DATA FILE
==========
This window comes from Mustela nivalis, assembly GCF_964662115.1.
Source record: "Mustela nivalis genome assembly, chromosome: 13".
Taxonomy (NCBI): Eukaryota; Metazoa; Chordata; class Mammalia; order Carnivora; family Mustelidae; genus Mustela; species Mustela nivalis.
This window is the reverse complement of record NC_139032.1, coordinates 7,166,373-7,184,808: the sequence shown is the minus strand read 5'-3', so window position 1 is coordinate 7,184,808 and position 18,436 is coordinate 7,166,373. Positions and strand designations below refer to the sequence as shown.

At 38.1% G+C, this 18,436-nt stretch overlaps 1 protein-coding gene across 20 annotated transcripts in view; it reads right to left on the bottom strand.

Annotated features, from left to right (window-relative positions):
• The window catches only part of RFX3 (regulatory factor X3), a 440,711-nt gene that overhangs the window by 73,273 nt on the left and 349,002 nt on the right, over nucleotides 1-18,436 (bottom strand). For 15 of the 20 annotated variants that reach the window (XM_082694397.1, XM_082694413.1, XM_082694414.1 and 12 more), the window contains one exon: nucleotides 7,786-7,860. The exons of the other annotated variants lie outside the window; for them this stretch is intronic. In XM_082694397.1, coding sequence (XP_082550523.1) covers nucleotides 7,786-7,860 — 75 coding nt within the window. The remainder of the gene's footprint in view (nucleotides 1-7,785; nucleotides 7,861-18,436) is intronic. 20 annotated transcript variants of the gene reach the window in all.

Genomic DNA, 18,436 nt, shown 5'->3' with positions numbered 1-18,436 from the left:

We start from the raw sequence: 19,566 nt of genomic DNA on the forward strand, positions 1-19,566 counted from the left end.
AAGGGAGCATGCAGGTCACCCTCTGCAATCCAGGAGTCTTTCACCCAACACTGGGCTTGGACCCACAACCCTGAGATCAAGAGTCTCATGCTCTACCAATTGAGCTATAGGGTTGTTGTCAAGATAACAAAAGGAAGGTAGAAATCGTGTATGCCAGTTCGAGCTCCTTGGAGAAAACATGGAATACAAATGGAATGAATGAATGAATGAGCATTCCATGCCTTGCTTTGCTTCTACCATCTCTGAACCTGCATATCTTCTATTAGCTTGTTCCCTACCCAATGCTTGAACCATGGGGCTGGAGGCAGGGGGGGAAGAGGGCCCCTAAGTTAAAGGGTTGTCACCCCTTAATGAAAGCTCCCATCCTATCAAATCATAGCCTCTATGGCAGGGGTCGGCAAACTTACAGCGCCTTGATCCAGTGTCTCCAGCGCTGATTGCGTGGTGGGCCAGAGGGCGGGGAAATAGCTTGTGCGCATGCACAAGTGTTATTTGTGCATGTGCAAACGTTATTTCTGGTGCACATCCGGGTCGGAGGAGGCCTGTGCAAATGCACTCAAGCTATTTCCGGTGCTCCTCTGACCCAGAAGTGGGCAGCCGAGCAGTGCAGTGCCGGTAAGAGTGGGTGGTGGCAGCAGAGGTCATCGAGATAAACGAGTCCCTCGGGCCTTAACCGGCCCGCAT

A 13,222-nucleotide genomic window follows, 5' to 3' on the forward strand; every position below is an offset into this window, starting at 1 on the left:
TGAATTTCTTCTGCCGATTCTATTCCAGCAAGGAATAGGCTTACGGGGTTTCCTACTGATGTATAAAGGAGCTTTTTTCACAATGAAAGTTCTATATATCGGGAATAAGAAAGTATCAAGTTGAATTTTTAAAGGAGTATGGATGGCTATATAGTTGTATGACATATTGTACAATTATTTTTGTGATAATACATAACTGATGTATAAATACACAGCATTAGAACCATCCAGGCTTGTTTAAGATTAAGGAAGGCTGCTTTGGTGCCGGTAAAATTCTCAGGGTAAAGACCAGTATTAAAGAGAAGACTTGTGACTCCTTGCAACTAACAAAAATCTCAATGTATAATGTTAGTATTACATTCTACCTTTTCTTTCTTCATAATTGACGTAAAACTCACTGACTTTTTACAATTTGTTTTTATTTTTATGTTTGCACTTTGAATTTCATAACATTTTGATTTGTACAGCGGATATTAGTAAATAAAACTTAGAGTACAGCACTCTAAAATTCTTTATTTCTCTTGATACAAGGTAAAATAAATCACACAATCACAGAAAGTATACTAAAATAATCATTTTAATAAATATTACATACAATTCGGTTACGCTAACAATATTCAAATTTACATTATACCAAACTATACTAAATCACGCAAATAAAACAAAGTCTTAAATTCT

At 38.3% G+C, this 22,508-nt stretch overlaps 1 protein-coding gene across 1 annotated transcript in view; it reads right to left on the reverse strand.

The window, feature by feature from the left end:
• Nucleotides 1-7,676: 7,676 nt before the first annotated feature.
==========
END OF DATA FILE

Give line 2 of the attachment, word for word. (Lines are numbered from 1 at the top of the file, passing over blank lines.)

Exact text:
Source record: "Mustela nivalis genome assembly, chromosome: 13".